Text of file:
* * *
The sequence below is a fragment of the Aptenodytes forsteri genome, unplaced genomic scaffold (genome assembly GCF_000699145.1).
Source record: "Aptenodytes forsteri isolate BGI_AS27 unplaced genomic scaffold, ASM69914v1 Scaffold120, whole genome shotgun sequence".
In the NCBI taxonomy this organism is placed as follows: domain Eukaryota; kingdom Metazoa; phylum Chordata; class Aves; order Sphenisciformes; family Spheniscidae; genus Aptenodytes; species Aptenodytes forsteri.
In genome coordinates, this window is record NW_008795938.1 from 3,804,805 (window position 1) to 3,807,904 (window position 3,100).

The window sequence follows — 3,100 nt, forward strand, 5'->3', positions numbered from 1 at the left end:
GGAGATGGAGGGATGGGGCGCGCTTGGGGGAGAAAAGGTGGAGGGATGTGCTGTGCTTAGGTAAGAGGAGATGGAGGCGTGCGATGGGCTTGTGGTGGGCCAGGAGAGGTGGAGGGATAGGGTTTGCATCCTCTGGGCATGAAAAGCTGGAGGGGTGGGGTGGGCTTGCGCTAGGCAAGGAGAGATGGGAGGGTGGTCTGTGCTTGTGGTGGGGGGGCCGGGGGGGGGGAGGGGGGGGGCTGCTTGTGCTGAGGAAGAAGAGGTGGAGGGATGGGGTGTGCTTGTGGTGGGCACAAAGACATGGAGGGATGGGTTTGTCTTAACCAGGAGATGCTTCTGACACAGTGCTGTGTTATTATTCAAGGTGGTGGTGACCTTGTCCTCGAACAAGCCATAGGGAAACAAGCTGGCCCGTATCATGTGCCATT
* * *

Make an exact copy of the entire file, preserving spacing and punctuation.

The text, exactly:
The sequence below is a fragment of the Aptenodytes forsteri genome, unplaced genomic scaffold (genome assembly GCF_000699145.1).
Source record: "Aptenodytes forsteri isolate BGI_AS27 unplaced genomic scaffold, ASM69914v1 Scaffold120, whole genome shotgun sequence".
In the NCBI taxonomy this organism is placed as follows: domain Eukaryota; kingdom Metazoa; phylum Chordata; class Aves; order Sphenisciformes; family Spheniscidae; genus Aptenodytes; species Aptenodytes forsteri.
In genome coordinates, this window is record NW_008795938.1 from 3,804,805 (window position 1) to 3,807,904 (window position 3,100).

The window sequence follows — 3,100 nt, forward strand, 5'->3', positions numbered from 1 at the left end:
GGAGATGGAGGGATGGGGCGCGCTTGGGGGAGAAAAGGTGGAGGGATGTGCTGTGCTTAGGTAAGAGGAGATGGAGGCGTGCGATGGGCTTGTGGTGGGCCAGGAGAGGTGGAGGGATAGGGTTTGCATCCTCTGGGCATGAAAAGCTGGAGGGGTGGGGTGGGCTTGCGCTAGGCAAGGAGAGATGGGAGGGTGGTCTGTGCTTGTGGTGGGGGGGCCGGGGGGGGGGAGGGGGGGGGCTGCTTGTGCTGAGGAAGAAGAGGTGGAGGGATGGGGTGTGCTTGTGGTGGGCACAAAGACATGGAGGGATGGGTTTGTCTTAACCAGGAGATGCTTCTGACACAGTGCTGTGTTATTATTCAAGGTGGTGGTGACCTTGTCCTCGAACAAGCCATAGGGAAACAAGCTGGCCCGTATCATGTGCCATT